TURKEY–Campaigners have called for a moratorium on a controversial BP-led oil pipeline from the Caspian Sea to the Mediterranean. Visiting the Turkish section of the Baku-Tbilisi-Ceyhan (BTC) pipeline–they uncovered a pattern of constant surveillance–evident human rights abuses and manifest lack of freedom of expression.
A consortium led by the UK oil giant BP is expected to request almost half of the $3.3 billion required to complete the BTC project from public sources–as what BP CEO Lord John Browne has called "free public money. A Fact-Finding Mission (FFM) representing an international NGO coalition which has been instrumental in raising concerns about BTC travelled the length of the Turkish section of the pipeline from Sivas to Posof.
It found evidence of detentions and arbitrary arrests and that tensions in the north-east region of Turkey have increased markedly over the last few months–including the proscription of local political parties. The FFM was itself detained twice in eastern Turkey and subjected to constant military harassment and intimidation.
The FFM was constantly followed by several vehicles wherever it went–making its task of interviewing local people affected by the BTC pipeline impossible. During a visit to a village near Ardahan–the FFM was stopped by the gendarmerie–the Turkish military police. Its passports were taken and it was detained for over an hour. No explanation was given for the detention–nor was any indication made of its likely duration.
"What the FFM has experienced in the course of its visit has given us some small indication of what local people in the Kars and Ardahan regions suffer daily," said Miriam Carrion of the Bar Human Rights Committee. "It makes a mockery of BP’s claims that there are no security problems along the Turkish section of the pipeline route. The obvious lack of freedom of expression calls the legitimacy of the whole process of consultation into serious question."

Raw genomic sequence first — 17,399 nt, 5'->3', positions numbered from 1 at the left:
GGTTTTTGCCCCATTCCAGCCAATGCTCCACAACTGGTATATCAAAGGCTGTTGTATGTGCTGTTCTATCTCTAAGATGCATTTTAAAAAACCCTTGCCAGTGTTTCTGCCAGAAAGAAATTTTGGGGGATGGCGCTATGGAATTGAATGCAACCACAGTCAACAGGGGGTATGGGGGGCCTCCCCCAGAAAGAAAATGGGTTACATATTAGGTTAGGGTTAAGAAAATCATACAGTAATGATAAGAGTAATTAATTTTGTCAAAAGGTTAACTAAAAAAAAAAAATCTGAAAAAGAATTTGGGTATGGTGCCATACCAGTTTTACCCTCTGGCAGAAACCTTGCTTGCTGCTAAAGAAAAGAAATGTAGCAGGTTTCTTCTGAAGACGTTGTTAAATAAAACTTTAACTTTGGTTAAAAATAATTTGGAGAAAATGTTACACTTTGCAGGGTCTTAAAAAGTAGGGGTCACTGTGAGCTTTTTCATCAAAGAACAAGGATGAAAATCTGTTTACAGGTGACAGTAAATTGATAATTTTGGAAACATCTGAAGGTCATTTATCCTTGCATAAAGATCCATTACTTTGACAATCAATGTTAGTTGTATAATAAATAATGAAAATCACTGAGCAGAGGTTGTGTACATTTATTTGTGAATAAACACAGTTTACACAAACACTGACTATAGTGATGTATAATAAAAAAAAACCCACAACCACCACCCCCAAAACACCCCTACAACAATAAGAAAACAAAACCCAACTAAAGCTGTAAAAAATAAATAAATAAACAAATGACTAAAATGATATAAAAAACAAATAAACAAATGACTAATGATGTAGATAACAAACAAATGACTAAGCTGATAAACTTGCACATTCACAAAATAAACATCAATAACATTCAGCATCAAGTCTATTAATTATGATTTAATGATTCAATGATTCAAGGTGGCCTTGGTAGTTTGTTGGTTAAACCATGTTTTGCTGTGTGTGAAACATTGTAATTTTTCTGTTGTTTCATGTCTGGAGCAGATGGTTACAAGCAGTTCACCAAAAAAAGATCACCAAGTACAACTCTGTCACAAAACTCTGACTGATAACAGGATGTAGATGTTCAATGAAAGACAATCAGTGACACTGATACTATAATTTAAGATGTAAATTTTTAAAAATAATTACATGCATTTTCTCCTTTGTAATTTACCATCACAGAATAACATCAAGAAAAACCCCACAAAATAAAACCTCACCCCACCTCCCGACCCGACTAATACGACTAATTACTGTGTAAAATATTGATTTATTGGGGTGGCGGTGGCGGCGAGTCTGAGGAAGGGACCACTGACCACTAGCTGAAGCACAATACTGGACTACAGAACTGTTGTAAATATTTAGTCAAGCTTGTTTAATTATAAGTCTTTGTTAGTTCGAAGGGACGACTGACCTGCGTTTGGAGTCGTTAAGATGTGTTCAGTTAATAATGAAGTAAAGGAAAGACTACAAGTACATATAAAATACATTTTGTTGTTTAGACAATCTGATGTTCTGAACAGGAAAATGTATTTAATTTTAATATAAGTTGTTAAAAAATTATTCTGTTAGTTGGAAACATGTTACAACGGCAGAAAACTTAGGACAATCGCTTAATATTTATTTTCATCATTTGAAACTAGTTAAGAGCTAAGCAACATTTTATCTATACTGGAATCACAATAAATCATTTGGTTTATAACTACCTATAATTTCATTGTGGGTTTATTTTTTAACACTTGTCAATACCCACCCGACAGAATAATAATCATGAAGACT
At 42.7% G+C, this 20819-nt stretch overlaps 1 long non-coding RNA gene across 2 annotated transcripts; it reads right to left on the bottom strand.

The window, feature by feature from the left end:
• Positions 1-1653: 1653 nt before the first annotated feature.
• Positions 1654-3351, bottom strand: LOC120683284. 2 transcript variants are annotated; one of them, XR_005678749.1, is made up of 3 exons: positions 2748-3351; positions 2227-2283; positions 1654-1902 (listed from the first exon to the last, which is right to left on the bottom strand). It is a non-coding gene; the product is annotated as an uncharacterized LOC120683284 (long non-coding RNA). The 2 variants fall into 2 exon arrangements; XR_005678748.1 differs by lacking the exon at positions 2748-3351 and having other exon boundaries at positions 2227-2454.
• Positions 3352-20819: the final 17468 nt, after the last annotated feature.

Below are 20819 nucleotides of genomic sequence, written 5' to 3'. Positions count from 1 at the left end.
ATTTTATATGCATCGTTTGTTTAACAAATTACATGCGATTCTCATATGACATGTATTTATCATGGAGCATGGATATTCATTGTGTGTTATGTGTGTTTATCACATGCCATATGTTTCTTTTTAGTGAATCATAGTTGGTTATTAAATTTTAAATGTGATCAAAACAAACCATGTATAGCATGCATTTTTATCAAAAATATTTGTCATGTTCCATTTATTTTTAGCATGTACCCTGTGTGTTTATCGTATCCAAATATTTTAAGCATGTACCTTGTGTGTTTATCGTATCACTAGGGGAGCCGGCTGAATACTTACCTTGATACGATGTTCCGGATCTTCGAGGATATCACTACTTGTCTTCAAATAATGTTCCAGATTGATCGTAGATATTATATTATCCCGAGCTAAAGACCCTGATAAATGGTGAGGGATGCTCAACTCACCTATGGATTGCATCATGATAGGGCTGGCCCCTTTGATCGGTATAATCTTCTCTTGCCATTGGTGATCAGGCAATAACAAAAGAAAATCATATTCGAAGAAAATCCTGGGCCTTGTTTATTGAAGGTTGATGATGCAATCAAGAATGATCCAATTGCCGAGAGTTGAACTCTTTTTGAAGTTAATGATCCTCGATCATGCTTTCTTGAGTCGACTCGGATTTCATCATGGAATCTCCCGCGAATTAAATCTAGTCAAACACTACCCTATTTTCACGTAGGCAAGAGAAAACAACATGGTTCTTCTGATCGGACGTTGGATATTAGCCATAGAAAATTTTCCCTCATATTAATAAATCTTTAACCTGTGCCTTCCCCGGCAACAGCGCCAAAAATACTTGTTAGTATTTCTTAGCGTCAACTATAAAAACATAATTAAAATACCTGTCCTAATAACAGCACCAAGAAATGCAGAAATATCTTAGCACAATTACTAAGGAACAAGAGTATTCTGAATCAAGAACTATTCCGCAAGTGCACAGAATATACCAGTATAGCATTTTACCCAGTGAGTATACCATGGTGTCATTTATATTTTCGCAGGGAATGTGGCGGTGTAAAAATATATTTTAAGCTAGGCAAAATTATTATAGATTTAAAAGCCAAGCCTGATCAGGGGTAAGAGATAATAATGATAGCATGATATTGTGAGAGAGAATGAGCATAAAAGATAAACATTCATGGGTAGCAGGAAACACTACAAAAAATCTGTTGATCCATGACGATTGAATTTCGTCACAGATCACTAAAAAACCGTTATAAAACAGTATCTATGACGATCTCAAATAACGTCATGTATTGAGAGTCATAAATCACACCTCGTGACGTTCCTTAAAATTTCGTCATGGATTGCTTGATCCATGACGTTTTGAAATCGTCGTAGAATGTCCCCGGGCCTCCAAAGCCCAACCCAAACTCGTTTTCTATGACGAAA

Because of constant surveillance by up to fifteen plainclothes security men and uniformed gendarmes–the FFM was unable to undertake further interviews. The FFM now has serious concerns as to the subsequent treatment of several of its interviewees–and will be making regular inquiries to check on their welfare.
"BP has promised us personally that the pipeline would not have a detrimental effect on the security situation in volatile areas of Turkey–yet everything we have seen indicates precisely the opposite. Repression of Kurds in the region is particularly pronounced–but the human rights of all in the region are not respected," said Anders Lustgarten of the Kurdish Human Rights Project.
In addition to observing and experiencing violations of human rights along the pipeline route–the FFM also chronicled a wide array of problems associated with the implementation of the BTC project. These include flaws in both the consultation and compensation policies–failures to implement those policies appropriately–worries over the BTC project agreemen’s and allegations of corruption in the awarding of pipeline sub-contracts.
"The litany of deficiencies in the BTC project when considered against the backdrop of the human rights violations we have seen and experienced leads us to conclude a moratorium on the project is essential," says Antonio Tricarico of the Rome-based Campaign to Reform the World Bank.